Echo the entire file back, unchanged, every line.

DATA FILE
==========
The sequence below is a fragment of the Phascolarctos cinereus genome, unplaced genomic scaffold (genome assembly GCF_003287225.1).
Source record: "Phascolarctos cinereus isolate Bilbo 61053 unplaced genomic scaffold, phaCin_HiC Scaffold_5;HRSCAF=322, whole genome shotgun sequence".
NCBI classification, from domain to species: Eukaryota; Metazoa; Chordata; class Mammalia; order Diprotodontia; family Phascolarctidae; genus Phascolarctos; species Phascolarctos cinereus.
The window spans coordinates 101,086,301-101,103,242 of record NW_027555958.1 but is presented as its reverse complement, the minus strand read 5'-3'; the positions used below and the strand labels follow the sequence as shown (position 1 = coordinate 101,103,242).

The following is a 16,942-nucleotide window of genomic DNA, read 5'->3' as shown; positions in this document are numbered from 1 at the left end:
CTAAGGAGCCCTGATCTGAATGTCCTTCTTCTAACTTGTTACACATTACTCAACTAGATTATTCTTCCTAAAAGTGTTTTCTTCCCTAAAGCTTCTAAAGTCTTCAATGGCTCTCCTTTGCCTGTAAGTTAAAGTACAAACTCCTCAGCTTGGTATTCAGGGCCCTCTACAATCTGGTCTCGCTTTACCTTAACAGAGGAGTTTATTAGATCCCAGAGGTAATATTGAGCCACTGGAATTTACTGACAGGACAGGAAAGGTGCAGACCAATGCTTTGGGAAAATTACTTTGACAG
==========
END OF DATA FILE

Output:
The sequence below is a fragment of the Phascolarctos cinereus genome, unplaced genomic scaffold (genome assembly GCF_003287225.1).
Source record: "Phascolarctos cinereus isolate Bilbo 61053 unplaced genomic scaffold, phaCin_HiC Scaffold_5;HRSCAF=322, whole genome shotgun sequence".
NCBI classification, from domain to species: Eukaryota; Metazoa; Chordata; class Mammalia; order Diprotodontia; family Phascolarctidae; genus Phascolarctos; species Phascolarctos cinereus.
The window spans coordinates 101,086,301-101,103,242 of record NW_027555958.1 but is presented as its reverse complement, the minus strand read 5'-3'; the positions used below and the strand labels follow the sequence as shown (position 1 = coordinate 101,103,242).

The following is a 16,942-nucleotide window of genomic DNA, read 5'->3' as shown; positions in this document are numbered from 1 at the left end:
CTAAGGAGCCCTGATCTGAATGTCCTTCTTCTAACTTGTTACACATTACTCAACTAGATTATTCTTCCTAAAAGTGTTTTCTTCCCTAAAGCTTCTAAAGTCTTCAATGGCTCTCCTTTGCCTGTAAGTTAAAGTACAAACTCCTCAGCTTGGTATTCAGGGCCCTCTACAATCTGGTCTCGCTTTACCTTAACAGAGGAGTTTATTAGATCCCAGAGGTAATATTGAGCCACTGGAATTTACTGACAGGACAGGAAAGGTGCAGACCAATGCTTTGGGAAAATTACTTTGACAG